Financial institutions invited to undertake Online Self-Assessment

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Suzanne Snively

Suzanne Snively

Wellington, November 7, 2021

                                                            Image from Transparency International New Zealand Website

Transparency International New Zealand (TINZ) will soon email banks, insurers, financial services and KiwiSaver providers a link to participate in its FISA Online Self-Assessment.

TINZ Financial Integrity System Assessment (FISA) has been designed so that financial firms can have internal discussions about their conduct and culture. They can benchmark themselves both against industry averages and against existing regulations and guidelines.

An important feature of the FISA Online Self-Assessment design is that the assessment questions can be discussed and entered online. Staff from across the financial firm ‎can contribute to the discussion.

Voluntary Participation

The International Monetary Fund has stated that only 2% of the world’s banks changed their business structures to improve the integrity of their customer relationships in spite of the breakdown in customer trust following the global financial crisis.

Only 32% of consumers strongly agreed banks can be trusted according to the Consumer NZ 2021 survey.  And only one in five banking customers felt the banks had their best interests at heart. And last year, New Zealand banks reported 100,067 customer complaints to the Banking Ombudsman.

FISA’s assessment approach will help banks, insurers, KiwiSaver providers, lenders and other deposit takers prioritise building public trust and better meeting the needs of their customers.

Profitability entails system improvement

This past year has turned out to be a bumper year for New Zealand’s registered banks, even in the face of Covid-19. In the three months to the end of March, the 27 registered banks reported after-tax profits of $1.73 billion compared to $1.53 billion in March 2019.

Most recently, the ANZ announced a profit of $1.919 billion after-tax, a 44% increase on the 2020 financial year ended September. This is over 10% of the central government’s operating balance. The major banks have the resources available to invest in a robust system of continuous improvement of culture and conduct.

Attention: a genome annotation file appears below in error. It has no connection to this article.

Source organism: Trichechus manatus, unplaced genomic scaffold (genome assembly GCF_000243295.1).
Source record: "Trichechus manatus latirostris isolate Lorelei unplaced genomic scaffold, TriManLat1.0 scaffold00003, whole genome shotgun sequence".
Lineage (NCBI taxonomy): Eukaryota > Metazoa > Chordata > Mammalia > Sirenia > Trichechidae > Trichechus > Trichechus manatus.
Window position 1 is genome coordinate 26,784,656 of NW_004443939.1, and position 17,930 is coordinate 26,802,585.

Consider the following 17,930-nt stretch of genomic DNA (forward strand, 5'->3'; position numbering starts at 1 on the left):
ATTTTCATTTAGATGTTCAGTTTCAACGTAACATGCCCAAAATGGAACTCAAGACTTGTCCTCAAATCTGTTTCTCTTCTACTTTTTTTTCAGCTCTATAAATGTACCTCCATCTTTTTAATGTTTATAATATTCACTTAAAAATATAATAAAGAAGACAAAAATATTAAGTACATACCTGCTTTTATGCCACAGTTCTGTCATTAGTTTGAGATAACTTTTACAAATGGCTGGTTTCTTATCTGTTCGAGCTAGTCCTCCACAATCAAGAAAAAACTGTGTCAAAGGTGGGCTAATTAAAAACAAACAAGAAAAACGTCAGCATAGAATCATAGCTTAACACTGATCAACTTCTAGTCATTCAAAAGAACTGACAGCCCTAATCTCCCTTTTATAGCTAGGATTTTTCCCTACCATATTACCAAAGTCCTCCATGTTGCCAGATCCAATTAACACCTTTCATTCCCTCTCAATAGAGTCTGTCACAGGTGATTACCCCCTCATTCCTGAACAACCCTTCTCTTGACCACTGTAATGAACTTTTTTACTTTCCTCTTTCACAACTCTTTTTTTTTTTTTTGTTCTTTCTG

Departing Rob Everett

Rob Everett brought his experience of the Global Financial Crisis in the United Kingdom when he became the Chief Executive of the Financial Markets Authority (FMA) in 2014.

In his final speech in his role as CEO Everett has been clear that progress on the journey towards comprehensive regulation of conduct in New Zealand’s financial services sector is “no more than halfway.”

“I was genuinely surprised when I got here to hear some senior people in the industry tell me that I didn’t need to look at the big end of town, I should focus instead on the operators lurking around the edges. ‘Why look at us, we are regulated half to death by ASIC and APRA already,’ said one big bank CEO to me.”

Everett’s departing message is that he is not convinced that the industry, nor the legal and consulting professionals that advise them, have moved forward in the last seven years while he was at the helm of the FMA.

We think that it is disappointing that the financial industry appears to have paid little attention, if any, to the conduct guide the FMA released in 2017.

Now is the time to demonstrate that New Zealand financial firms can move forward.

It is the right thing to do.

Suzanne Snively is Project Director, Financial Integrity System Assessment at Transparency International New Zealand. The above article appeared in ‘Transparency Times’ November 2021 issue.

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